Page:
6.    Success

Will I Be Able To Do Those Pretzel Poses Someday? 

Many people start yoga thinking the goal is to be able to one day do those bendy poses you see on Instagram and at the back of the yoga books. Well, whether you can is not the point of yoga. Yoga is about gaining and improving our holistic health in its widest sense. So, just showing up on the mat regularly, consciously connecting with your breath as you move in and out of the poses and staying aware of your limitations in strength and flexibility will bring about amazing changes: benefits to body, mind and soul that you may not have known were even possible. Be clear about why you are doing yoga. Is it to get well and stay healthy – or seeing it unconsciously as an apprenticeship to the Cirque du Soleil?

7.    Headstand and Shoulderstand

Are Headstand and Shoulderstand Really The “King and Queen” of Poses?

The “father” of modern postural yoga, Tirumalai Krishnamacharya, made a big deal of these two poses, coining them, King and Queen of Poses, to emphasise their importance in his mind. His brother-in-law and world-famous yoga guru, BKS Iyengar, carried on that belief in his teachings across the globe. Whether these poses offer as much benefit as those iconic figures claimed is now being questioned by many movement scientists. Along with Lotus Pose, the Headstand and Shoulderstand are now seen as a potential source of injury rather than benefit, if not taught correctly And maybe they should not be taught at all for some! Shoulderstand places a lot of pressure the head as it is flexed forward towards the chest while the body weight is borne on the shoulders. Headstand places the weight of the whole body on the crown of the head if the pose is done “correctly.” Some expert yogis have done these poses for decades without a problem, but this does not mean they are safe for the contemporary drop-in class.

8.    Which Poses?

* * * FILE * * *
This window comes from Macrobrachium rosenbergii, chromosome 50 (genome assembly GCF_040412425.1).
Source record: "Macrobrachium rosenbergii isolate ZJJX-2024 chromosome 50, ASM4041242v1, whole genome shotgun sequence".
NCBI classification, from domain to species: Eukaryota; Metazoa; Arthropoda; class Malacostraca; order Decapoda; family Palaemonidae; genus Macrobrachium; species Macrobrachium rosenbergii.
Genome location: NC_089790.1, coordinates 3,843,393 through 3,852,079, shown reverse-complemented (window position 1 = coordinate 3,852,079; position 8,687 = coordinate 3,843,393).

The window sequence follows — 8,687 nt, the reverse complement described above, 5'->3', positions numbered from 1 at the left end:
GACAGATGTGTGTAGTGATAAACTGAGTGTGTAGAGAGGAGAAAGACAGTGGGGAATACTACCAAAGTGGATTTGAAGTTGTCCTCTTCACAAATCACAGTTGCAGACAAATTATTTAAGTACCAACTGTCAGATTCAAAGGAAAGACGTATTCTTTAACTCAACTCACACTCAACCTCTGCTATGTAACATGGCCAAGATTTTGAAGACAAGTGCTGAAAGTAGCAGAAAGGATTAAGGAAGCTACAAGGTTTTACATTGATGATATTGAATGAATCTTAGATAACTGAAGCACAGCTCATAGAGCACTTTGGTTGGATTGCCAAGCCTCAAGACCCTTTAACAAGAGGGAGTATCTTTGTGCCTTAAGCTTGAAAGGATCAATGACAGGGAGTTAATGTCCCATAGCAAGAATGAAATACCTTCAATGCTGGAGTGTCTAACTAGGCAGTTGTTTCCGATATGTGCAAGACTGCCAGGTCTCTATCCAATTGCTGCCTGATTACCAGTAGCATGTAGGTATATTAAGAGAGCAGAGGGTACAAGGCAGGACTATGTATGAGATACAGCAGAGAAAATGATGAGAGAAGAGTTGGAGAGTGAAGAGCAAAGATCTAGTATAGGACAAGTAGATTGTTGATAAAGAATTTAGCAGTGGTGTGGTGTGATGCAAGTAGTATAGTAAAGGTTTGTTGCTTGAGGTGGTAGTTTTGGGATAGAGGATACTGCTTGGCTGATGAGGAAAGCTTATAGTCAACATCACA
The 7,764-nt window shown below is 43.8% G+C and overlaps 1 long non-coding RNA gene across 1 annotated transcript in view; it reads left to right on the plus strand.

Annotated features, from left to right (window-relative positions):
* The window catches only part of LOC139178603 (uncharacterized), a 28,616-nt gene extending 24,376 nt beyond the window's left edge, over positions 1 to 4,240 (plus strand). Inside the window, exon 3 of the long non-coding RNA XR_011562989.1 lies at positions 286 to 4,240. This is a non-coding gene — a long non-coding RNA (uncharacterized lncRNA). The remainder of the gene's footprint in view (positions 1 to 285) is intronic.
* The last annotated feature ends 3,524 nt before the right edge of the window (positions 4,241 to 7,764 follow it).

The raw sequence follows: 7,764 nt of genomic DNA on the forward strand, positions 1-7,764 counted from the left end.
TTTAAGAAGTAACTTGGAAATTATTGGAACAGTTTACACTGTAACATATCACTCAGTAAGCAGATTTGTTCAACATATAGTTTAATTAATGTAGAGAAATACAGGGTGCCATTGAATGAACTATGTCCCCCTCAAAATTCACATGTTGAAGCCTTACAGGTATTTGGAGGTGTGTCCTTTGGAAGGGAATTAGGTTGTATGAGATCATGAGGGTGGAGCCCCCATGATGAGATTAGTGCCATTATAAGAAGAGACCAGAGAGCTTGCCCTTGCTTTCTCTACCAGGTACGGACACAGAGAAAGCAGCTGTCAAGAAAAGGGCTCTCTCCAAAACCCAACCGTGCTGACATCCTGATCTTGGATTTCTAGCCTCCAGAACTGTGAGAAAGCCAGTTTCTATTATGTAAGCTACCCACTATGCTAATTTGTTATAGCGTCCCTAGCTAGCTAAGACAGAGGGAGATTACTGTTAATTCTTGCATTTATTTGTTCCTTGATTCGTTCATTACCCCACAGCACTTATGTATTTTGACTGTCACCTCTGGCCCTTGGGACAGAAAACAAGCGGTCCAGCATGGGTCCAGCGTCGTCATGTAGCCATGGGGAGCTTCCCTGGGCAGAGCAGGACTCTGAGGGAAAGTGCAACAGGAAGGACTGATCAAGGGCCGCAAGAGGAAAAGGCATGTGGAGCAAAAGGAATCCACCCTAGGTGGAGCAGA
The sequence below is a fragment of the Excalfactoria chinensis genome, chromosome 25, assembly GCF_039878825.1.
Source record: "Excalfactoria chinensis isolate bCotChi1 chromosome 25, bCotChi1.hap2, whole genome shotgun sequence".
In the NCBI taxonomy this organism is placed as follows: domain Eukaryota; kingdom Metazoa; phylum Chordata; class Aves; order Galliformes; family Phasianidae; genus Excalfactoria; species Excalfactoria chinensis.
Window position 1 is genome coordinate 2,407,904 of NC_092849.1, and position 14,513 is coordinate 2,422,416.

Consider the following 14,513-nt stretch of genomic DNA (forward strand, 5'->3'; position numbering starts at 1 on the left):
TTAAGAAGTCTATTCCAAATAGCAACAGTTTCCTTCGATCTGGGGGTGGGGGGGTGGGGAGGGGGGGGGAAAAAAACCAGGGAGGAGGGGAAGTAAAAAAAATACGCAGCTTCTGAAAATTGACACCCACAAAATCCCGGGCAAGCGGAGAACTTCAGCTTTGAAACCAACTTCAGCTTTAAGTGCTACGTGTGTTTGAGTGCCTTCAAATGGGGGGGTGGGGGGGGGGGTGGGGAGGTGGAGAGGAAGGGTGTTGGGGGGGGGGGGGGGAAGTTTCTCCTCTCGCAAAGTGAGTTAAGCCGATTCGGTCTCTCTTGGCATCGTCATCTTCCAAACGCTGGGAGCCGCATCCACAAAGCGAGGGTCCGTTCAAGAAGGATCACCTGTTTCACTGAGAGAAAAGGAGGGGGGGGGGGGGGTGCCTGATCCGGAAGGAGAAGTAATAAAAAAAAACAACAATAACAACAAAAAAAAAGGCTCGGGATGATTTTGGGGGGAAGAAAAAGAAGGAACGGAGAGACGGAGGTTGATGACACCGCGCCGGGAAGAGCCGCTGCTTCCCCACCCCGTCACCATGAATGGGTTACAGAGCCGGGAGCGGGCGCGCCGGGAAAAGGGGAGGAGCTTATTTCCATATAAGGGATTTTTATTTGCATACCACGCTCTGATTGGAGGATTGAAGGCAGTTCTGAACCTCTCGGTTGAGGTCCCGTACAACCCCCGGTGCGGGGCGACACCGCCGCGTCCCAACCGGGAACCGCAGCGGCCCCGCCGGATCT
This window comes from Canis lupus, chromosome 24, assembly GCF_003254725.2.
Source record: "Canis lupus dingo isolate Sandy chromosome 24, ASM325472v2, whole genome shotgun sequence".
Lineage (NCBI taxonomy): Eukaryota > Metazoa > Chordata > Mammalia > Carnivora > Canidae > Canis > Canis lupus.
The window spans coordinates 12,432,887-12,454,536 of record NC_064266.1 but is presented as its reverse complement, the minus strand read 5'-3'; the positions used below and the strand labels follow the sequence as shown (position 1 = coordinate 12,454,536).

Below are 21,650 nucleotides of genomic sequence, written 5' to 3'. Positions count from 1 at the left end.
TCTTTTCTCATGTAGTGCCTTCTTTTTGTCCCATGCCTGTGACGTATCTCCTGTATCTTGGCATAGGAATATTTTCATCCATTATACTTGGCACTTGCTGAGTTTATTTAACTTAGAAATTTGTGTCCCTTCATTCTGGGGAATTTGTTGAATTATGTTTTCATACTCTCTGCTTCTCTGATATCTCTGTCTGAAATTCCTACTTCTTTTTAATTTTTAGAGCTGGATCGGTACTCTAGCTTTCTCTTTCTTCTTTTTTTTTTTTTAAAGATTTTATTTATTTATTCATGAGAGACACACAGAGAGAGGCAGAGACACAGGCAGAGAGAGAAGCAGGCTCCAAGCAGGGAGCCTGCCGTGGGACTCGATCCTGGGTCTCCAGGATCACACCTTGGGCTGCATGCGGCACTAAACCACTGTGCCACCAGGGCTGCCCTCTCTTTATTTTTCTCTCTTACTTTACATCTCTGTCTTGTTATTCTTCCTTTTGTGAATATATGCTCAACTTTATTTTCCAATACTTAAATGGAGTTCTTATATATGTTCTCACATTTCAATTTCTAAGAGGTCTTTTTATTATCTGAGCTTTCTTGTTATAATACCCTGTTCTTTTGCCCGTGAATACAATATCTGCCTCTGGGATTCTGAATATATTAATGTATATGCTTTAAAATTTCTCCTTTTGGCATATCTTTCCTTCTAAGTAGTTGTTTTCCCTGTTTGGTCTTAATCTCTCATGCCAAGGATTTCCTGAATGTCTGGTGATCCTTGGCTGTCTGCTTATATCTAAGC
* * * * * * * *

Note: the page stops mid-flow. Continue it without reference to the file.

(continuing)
What Are The Most Important Poses To Do?

We all have busy lives and may not have time or expertise to know which are the most beneficial poses for a home practice. We, at the Alberta Yoga College, would recommend beginning a class with poses recommended by Prof. Stuart McGill, world’s leading expert in back disorders. This includes Cat Cow Pose, which warms the spine without placing it under load. Traditional Sun Salutations may not always be a good idea, especially early in the day, as they involve deep forward bends and significant repetitive loading of the shoulder joints that can lead to injury. We might follow with Bird Dog Pose to build awareness of back stability while exercising the arms and legs. Then Plank and Side Plank are great for building strong backs and preventing back injury. Perhaps follow with Standing Poses. And don’t forget a cool down with Savasana.

9.    Taking it Further

Who Has the Best Instructional Videos on Yoga?

There are hundreds, if not thousands of videos on yoga. We like ones with a strong basis in science, functional movement and biomechanics. Try anything by Yoga Teachers Jenni Rawlings, Jules Mitchell, Julie Gudmestad, Dr. Ray Long and Dr. Loren Fishman. Also try any of the many instructional videos on Let us know if you have any of your favorites to add to this list.

10.    Savasana

Is Savasana, or Corpse Pose, really that important?

Interestingly, the one thing almost every major style of yoga includes is Savasana, or Corpse Pose, 5-10 minutes of deep lying relaxation at the end of each class. But with today’s action packed, intense lifestyles, many students fail to appreciate the rich benefits of Savasana and leave for this important part of the class. Some feel anxious or fidgety with an unfamiliar slow-down in their fast-paced routine. Ironically, this is the most important moment for those people to understand that we are human beings, not human doings! A part of yoga that has emerged from the annals of yoga history, Savasana is now strongly supported by science. Andrew Huberman, neuroscientist from Stanford University, popular on podcasts and Instagram, advocates these periods of deep waking rest after intense learning. This is now a proven benefit for optimum learning retention and for mental health.